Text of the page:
Dale Florio’s Secret to Success
The view from the second-floor window of Dale Florio’s Trenton office at 160 State Street is dominated by the granite and glass of New Jersey’s sprawling State Capitol complex. For the leader and founder of Princeton Public Affairs Group (PPAG), it’s the site of nearly three decades of competition that’s pushed his team to a string of best-in-class industry awards and a winning record for clients. PPAG has consistently earned the #1 ranking for 15 years running.
But there’s nothing of the swagger or braggadocio one might expect of someone who’s coached a bipartisan team of a-list lobbyists in America’s famously tough and unpredictable state governments. Florio’s modus operandi is quite the opposite — confident in what he and his team can deliver, but characteristically uncomfortable with anything close to puffery or trash talking the competition.
“I think it was just the way I was brought up,” he says of his instinct to share or deflect praise. “Whether it was my family or just always participating in team sports. I look at some of the coaches I had when I was in grammar school or high school and it was always about the team. It really is just second nature to me.” To know Dale Florio, one must first understand competitive sports before the Age of Instagram.
A Point Guard, Not a Showboat
As one of New Jersey’s best-known Republican insiders — a red star in a blue sea — Florio’s recruitment strategy is the key to both survival and success. For decades, PPAG’s ability to compete in any political environment has been its adeptness in pulling top talent from both parties. Public affairs professionals have been drawn to the firm because of its reputation for by-the-book ethics and undisputed outcomes.
“When I look at Princeton Public Affairs Group, we have a lot of people here that are accomplished in their own right,” he says about his team. “We have different spheres of influence, but somebody has to keep that all together. You have to manage the development of the brand.”
As Republican fortunes in the Garden State rise and fall, Florio is willing to step out of the way to allow PPAG’s diverse bench to lead when his title as Trenton’s Mr. Republican gets in the way of winning. “Sometimes it just means that you can’t be the front person. Somebody has to be thinking: ‘Who should be the front person for this particular event or piece of legislation?’” He adds, “As the founder of PPAG, I think that’s my role.”
Never Too Much Time in the Paint
If balanced player rotation is part of the PPAG formula for success, so is the way victories are shared with clients. Florio’s old-world values always spotlight the clients. He doesn’t want his team taking victory laps with trophies, and they never do.
“I think it’s fundamental that the firm and/or the individual (lobbyist) is not out in front of the issue or the client. The client wants to know that they are with a firm or individual that’s going to help them achieve their goals.”
What about social media? What about a political culture that rewards the audacious self-promoter and lives in an ecosystem of self-glorification? Shouldn’t PPAG be a little less reluctant to strut in a world of 24-hour preening?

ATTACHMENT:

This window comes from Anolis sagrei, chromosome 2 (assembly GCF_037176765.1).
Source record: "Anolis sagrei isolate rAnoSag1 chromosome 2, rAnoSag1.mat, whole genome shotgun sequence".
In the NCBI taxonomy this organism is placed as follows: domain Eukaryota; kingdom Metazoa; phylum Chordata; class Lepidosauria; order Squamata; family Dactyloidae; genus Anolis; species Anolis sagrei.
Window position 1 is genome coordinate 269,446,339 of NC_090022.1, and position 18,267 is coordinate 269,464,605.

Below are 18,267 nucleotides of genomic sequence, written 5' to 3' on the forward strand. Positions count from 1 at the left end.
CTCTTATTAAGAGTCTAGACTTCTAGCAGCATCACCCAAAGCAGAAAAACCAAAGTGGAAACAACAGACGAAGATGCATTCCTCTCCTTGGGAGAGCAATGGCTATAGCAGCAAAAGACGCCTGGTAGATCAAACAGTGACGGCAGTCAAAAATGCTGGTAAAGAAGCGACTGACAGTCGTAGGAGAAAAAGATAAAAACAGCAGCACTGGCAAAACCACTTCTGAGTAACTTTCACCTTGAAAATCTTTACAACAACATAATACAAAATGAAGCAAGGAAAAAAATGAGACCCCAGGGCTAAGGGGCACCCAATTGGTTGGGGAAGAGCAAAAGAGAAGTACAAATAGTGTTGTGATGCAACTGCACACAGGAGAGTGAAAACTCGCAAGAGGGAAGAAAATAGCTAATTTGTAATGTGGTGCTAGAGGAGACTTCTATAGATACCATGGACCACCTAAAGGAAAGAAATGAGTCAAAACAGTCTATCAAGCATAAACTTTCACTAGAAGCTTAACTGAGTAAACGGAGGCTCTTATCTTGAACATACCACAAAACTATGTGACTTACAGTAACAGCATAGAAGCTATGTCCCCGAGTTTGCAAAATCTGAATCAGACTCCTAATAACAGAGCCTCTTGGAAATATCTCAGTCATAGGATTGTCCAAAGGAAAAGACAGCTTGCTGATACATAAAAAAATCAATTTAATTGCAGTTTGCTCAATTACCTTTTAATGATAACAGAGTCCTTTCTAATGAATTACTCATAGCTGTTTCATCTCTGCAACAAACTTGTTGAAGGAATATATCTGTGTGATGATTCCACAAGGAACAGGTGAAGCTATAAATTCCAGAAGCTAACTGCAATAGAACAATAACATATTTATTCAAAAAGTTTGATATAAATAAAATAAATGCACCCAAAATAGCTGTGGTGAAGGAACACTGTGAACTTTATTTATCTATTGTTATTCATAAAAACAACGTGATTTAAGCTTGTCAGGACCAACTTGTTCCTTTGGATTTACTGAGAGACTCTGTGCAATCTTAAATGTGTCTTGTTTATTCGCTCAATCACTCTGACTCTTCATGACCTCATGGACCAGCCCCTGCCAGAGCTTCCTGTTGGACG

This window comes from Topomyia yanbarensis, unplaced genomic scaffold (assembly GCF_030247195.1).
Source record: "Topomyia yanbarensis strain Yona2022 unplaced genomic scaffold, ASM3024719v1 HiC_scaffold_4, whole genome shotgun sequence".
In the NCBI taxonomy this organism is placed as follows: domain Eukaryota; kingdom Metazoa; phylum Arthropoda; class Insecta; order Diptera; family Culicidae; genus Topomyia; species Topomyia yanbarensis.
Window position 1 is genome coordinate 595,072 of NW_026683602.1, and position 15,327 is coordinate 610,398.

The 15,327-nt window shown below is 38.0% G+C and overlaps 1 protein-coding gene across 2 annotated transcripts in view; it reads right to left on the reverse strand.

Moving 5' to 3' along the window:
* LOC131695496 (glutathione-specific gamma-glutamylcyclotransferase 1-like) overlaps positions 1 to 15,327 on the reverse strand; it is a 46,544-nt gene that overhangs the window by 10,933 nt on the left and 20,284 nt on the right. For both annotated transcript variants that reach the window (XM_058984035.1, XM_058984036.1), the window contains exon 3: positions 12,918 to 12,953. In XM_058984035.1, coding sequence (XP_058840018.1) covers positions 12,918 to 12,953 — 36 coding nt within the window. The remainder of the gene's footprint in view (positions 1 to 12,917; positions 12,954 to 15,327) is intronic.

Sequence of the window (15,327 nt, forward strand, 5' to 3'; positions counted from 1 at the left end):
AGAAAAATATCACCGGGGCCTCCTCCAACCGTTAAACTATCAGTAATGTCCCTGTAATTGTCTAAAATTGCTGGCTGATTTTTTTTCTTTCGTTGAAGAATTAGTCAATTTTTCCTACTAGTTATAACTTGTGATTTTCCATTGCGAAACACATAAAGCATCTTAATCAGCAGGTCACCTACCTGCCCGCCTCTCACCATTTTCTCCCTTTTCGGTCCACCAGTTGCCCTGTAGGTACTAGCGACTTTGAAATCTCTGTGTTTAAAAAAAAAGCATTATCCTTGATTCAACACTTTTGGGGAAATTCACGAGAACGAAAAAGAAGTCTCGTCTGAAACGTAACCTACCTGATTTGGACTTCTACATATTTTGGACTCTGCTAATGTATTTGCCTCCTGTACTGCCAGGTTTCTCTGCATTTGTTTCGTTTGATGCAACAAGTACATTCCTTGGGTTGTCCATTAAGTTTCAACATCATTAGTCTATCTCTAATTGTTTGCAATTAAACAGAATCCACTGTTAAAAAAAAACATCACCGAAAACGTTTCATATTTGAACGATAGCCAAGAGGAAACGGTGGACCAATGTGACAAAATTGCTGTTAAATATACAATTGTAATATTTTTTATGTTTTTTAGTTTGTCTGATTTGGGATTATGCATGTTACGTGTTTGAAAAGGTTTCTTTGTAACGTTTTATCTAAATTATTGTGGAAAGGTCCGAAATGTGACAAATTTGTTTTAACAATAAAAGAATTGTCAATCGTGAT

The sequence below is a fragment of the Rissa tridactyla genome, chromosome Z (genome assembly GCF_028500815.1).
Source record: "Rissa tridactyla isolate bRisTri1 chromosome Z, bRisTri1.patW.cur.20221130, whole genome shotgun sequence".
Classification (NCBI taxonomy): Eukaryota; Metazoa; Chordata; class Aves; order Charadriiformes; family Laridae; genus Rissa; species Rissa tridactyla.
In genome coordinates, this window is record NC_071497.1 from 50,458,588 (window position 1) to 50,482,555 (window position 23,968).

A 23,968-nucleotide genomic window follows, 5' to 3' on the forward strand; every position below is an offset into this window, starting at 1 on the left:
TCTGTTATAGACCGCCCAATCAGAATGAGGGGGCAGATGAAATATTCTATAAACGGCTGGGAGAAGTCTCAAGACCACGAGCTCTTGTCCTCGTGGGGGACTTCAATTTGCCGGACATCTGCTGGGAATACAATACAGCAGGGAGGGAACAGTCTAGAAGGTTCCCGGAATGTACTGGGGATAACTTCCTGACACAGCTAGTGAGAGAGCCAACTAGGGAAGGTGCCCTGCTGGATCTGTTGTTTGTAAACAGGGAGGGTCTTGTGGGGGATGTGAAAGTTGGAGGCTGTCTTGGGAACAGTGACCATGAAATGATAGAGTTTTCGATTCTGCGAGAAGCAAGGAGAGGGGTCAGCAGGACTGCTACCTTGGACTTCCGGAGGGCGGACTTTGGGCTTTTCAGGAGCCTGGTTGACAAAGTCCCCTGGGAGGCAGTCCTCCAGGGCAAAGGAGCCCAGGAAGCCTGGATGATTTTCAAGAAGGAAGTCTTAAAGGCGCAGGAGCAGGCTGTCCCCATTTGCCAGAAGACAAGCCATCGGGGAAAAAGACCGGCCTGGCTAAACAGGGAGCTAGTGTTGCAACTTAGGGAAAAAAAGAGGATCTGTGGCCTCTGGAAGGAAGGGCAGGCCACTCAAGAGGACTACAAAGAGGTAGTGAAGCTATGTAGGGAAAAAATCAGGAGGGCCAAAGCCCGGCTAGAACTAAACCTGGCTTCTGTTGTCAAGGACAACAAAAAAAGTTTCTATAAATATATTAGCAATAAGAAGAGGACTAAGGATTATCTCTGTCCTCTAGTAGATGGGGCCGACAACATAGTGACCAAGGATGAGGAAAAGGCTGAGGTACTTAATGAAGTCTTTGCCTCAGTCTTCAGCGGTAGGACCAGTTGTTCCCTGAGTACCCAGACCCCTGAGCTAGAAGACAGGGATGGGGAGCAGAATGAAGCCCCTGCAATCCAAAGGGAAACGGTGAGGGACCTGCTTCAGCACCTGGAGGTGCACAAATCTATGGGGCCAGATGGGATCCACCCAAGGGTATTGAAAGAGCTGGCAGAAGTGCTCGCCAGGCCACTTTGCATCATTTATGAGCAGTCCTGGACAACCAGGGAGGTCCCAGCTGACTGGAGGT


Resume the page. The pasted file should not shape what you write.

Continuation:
“Social media might suggest that the advocate should be more visible — or the firm should be more visible — but I think that we temper that approach and make sure that we are not out in front of the client or the issue itself,” he argues. In Dale Florio’s world, that’s not what clients are paying him for. He adds, “Advice, counsel, and achieving their objectives. It’s worked for us and I don’t see that changing.”
Coaching the Next Generation: Four Florio Rules
Florio’s passion for competition hasn’t been limited to the political field of play. 2020 will mark the first season in eighteen years he won’t be coaching a basketball team. Weekends dedicated to drilling the fundamentals into high school athletes are now willingly surrendered to grandkids. Basketball season has finally given way to the home team. “I thank God for my wife because she’s the one who says, ‘Dale, come on now, we are not going to be young forever. We need to spend each of these weekends leading up to the holidays with the kids.’”
For those aspiring to a Florio-level of success in one of the ficklest and more temperamental professions, he’s always willing to yield the following advice:
First, be a good writer. “You need to be able to take an issue and do the best you can. To articulate verbally or in writing in a very concise manner.”
Second, be a reader. “You need to know as much as you can about a lot of things. If you’re at the federal level, you’ll have a chance to specialize, but if you’re going to be a State lobbyist, then you really need to understand what’s going on.”
Third, be respectful. “Sometimes I still call people ‘Mr.’ or ‘Mrs.’ who are 20 years younger than me because my parents raised me that way — it comes natural now. I’m finding myself to be, more often than not, the older person.” Florio is effusive in praising his parents for this one.
Fourth, enjoy politics. “If you don’t, you’re not going to like this because there’s going to be a lot of things that are going to challenge your moral character — what you believe is right and wrong. You should never compromise that, but you need to learn to live in and around people who do. Be aware of this reality but set yourself apart.”
In coaching, marriage, parenting, and life, Trenton’s “Nice Guy” is proving that sharing credit and leading by doing is a formula for endurance. Dale Florio has taken the long path up the mountain, but he’s stayed far longer than most. Don’t look for him to abandon his perch any time soon.